Archive for February 16th, 2010

Media training: view from the hot seat

As part of our ongoing internal training, senior Hill & Knowlton consultants participate in (are subjected to) our own media training refresher courses. It’s good for keeping us up to date on what’s being taught, and up to scratch on our own performance.

But even more importantly, it’s a very strong reminder of the experience we happily put our clients’ spokespeople through on a daily basis when we ask them to front up for interviews.

So having just suffered through my first refresher in a while, and my first training session on British soil, I thought it may be useful to share some of the things I just did wrong:

  1. I assumed I knew my material well enough to not rehearse. Despite the fact I’ve done this a dozen times, despite the fact I actually wrote the material three months ago and have been using it every day…I still botched the delivery. Don’t assume. (For our US readers I’m sure you’re familiar with the “if you assume then you make an ass out of U and ME” quote, which unfortunately doesn’t get quite the same the response here).
  2. I got frustrated. This is mostly because I could see the set-up coming, but heard the little voice inside me reminding me I hadn’t rehearsed. Displaying frustration just makes the footage of your burning failure all that more compelling.
  3. I lapsed into corporatese. But more importantly, it finally dawned on me why I did this. The problem with speaking plainly is that it’s clear what you mean, but it’s not very precise. Having studied science for a number of years I have a working understanding of the difference between “accurate” and “precise” – accurate meaning that if you do something a hundred times you’ll probably get a consistent result that could be completely wrong, and precise meaning that you’ll probably get the exact outcome you want, but with a lot of outliers. The problem with plain English is that small words are good for accuracy, big words are good for precision. There has to be a solution to this problem, but until someone posts it on here, let’s continue to aim for simplicity. Because honestly, if you need to make your response so precise that only polysyllabic words will do the job, then you probably should have already stopped speaking.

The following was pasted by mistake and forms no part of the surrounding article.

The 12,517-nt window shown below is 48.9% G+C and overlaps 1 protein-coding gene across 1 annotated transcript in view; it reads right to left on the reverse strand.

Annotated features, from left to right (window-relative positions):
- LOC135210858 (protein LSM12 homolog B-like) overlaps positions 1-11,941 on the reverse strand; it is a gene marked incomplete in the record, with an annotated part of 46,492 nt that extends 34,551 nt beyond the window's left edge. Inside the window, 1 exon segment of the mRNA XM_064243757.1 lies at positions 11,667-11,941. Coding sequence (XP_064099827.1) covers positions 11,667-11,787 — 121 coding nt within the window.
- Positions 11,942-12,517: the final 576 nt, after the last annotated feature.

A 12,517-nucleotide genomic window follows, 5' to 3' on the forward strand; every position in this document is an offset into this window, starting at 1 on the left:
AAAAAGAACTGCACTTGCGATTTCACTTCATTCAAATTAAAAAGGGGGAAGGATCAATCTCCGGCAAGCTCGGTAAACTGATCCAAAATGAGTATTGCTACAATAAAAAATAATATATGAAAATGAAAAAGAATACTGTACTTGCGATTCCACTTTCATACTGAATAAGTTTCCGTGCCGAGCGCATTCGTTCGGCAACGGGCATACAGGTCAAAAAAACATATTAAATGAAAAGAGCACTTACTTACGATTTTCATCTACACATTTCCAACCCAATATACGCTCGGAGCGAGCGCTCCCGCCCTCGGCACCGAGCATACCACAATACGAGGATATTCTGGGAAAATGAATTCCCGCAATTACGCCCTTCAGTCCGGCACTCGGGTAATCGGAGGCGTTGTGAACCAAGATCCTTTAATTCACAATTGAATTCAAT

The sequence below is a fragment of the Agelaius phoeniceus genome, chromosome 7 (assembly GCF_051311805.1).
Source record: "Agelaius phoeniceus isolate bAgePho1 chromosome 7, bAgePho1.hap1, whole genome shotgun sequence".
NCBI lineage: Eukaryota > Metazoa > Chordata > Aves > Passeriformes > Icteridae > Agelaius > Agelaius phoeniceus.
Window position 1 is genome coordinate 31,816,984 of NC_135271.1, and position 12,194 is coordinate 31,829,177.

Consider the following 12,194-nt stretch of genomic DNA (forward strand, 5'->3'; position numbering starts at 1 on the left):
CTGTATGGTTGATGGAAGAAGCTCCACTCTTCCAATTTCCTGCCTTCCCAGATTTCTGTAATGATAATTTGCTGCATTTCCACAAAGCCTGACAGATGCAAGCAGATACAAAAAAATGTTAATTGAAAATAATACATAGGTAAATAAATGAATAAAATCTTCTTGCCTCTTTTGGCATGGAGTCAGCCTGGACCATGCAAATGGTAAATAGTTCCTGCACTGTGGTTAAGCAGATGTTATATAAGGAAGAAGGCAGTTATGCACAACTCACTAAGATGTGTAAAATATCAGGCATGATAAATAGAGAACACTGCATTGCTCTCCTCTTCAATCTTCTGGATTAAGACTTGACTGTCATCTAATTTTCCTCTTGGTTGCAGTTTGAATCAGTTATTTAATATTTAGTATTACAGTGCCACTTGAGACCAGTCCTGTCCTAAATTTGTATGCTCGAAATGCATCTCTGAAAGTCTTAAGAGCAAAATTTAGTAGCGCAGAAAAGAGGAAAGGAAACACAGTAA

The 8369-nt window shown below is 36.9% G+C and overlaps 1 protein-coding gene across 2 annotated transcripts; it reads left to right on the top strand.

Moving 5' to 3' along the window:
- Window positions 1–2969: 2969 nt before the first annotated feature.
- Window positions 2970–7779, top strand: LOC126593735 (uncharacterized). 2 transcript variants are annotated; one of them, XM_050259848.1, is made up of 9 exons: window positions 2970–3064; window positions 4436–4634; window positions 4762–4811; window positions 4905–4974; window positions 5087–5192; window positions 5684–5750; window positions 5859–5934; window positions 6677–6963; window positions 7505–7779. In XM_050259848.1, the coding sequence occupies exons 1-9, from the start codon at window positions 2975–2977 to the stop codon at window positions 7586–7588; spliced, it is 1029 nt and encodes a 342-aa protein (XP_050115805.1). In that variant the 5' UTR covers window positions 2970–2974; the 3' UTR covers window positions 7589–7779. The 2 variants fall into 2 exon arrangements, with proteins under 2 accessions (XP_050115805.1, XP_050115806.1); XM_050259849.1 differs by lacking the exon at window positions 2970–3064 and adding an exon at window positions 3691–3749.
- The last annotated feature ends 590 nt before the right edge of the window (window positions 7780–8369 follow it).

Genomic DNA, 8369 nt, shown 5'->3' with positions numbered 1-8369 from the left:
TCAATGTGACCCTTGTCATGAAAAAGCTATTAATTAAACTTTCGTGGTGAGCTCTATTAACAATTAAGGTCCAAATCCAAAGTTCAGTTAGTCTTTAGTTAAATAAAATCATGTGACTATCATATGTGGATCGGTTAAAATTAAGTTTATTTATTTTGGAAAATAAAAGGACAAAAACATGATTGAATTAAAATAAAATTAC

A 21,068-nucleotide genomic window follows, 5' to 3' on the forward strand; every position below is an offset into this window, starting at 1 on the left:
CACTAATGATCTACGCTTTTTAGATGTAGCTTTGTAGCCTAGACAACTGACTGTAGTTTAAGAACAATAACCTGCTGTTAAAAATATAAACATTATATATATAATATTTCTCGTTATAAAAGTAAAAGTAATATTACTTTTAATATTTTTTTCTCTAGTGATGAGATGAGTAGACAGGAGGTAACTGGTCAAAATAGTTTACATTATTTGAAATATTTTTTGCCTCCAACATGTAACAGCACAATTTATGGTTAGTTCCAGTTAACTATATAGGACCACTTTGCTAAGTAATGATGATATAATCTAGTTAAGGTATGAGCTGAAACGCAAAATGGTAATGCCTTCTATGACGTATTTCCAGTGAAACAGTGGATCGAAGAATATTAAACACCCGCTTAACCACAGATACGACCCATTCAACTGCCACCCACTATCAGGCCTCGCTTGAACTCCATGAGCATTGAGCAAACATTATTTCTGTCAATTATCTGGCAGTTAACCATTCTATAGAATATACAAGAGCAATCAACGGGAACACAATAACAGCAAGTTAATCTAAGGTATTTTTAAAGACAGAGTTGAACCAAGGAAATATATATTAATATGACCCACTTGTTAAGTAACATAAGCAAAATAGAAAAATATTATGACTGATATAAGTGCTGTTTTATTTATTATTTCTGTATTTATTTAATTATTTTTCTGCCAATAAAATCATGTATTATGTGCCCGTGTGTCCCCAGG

As a result…here’s one thing you need to do to fix all three of those problems. Know your message. Think it, write it down, say it out loud. Then say it again. Then get someone else to ask you questions (like your account manager, for example) and practice delivering it.

And you should also talk to Catherine Cross.